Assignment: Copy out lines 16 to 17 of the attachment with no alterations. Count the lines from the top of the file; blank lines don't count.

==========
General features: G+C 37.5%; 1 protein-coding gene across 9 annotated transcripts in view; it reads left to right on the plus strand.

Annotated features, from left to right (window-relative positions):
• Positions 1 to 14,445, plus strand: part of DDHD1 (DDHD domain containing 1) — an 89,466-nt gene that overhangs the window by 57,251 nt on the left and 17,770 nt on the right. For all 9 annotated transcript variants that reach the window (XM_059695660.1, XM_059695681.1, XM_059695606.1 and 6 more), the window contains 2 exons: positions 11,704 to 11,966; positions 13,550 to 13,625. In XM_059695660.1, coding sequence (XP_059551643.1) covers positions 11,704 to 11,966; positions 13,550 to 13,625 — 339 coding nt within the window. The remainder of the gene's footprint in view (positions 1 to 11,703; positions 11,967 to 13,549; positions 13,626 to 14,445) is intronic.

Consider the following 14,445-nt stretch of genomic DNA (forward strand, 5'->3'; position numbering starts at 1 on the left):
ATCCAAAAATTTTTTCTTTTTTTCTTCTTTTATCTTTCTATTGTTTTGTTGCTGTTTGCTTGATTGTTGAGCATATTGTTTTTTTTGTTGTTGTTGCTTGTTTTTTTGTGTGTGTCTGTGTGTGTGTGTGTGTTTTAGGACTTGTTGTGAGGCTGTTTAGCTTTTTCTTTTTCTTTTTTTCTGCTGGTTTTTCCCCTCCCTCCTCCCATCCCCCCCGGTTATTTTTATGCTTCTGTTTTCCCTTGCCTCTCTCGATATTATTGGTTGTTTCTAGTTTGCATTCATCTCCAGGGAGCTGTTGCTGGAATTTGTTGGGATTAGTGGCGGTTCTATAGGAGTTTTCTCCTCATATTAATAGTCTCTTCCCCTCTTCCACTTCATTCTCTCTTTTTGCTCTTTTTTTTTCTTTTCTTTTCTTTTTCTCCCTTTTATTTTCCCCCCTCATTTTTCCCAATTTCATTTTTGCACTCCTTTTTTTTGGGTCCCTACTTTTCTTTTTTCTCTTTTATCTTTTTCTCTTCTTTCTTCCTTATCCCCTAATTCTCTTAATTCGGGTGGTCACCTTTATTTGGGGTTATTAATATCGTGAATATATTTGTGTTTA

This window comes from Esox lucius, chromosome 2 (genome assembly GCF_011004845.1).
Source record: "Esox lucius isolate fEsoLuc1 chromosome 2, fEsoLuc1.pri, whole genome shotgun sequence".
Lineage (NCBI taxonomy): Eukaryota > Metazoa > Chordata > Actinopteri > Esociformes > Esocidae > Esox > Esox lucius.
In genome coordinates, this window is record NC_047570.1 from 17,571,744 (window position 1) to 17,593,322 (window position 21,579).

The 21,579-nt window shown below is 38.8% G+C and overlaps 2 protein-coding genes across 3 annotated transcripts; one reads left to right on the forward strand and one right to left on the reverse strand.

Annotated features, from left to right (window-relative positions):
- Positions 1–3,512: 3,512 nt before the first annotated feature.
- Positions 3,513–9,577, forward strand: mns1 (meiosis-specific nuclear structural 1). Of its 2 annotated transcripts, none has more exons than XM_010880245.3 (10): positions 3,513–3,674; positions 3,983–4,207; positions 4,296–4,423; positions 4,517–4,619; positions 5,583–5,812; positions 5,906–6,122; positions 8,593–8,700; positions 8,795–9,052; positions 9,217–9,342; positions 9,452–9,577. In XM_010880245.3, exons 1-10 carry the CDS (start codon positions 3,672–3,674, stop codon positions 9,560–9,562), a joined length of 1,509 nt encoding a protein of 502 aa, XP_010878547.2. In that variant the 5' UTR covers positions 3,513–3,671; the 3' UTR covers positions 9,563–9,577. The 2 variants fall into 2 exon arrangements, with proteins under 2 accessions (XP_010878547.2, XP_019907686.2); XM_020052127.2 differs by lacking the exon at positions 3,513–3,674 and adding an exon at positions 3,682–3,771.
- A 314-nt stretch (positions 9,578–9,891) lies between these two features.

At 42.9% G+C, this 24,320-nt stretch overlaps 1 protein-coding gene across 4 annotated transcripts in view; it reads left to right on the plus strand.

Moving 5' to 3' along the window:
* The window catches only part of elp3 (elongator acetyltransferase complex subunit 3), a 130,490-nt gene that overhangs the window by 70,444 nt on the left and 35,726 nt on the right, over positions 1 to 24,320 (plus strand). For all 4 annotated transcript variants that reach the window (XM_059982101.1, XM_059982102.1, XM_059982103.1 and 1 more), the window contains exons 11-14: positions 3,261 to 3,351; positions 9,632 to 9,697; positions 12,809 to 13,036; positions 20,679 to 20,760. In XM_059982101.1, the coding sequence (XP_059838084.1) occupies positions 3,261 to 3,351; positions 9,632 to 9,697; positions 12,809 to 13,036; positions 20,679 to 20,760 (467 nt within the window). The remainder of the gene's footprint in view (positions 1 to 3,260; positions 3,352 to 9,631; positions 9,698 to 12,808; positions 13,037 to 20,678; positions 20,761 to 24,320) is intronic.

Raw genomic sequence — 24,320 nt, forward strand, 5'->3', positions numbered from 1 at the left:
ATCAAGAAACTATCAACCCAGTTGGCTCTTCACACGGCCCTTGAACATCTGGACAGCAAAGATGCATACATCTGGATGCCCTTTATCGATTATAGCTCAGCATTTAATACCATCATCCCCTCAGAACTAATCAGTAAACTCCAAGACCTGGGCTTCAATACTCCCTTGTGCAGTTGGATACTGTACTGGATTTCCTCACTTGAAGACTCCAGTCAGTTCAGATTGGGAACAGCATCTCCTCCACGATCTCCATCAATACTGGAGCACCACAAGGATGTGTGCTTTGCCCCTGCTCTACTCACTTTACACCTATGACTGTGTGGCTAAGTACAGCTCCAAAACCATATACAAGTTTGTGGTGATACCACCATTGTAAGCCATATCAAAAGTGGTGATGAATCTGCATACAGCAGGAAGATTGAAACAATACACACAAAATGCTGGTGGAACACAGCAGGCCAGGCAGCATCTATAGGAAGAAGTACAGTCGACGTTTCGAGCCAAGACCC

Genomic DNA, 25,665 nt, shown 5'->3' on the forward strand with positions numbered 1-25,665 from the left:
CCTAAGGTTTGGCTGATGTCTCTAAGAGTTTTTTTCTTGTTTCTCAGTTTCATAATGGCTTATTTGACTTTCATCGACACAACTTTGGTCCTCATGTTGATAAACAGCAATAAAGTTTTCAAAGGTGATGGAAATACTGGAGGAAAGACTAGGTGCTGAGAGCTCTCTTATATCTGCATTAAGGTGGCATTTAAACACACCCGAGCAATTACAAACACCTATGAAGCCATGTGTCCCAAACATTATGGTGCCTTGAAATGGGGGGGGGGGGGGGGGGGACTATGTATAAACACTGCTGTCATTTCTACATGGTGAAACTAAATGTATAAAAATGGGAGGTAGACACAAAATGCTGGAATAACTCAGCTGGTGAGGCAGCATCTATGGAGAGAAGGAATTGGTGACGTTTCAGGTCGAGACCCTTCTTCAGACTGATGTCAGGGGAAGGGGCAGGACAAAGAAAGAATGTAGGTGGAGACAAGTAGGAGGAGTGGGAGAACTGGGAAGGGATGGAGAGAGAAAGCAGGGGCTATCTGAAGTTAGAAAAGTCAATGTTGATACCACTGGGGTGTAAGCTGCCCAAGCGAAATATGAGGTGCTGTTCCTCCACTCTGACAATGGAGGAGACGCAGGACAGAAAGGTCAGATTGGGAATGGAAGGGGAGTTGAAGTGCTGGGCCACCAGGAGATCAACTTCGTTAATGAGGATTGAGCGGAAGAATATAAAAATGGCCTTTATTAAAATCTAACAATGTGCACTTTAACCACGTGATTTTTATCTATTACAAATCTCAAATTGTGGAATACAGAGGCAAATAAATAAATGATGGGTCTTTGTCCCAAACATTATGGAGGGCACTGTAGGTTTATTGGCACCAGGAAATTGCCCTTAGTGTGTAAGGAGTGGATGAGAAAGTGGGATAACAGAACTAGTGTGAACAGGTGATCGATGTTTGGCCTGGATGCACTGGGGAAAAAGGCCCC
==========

Moving 5' to 3' along the window:
* The window catches only part of elp3 (elongator acetyltransferase complex subunit 3), a 130,490-nt gene that overhangs the window by 70,444 nt on the left and 35,726 nt on the right, over positions 1 to 24,320 (plus strand). For all 4 annotated transcript variants that reach the window (XM_059982101.1, XM_059982102.1, XM_059982103.1 and 1 more), the window contains exons 11-14: positions 3,261 to 3,351; positions 9,632 to 9,697; positions 12,809 to 13,036; positions 20,679 to 20,760. In XM_059982101.1, the coding sequence (XP_059838084.1) occupies positions 3,261 to 3,351; positions 9,632 to 9,697; positions 12,809 to 13,036; positions 20,679 to 20,760 (467 nt within the window). The remainder of the gene's footprint in view (positions 1 to 3,260; positions 3,352 to 9,631; positions 9,698 to 12,808; positions 13,037 to 20,678; positions 20,761 to 24,320) is intronic.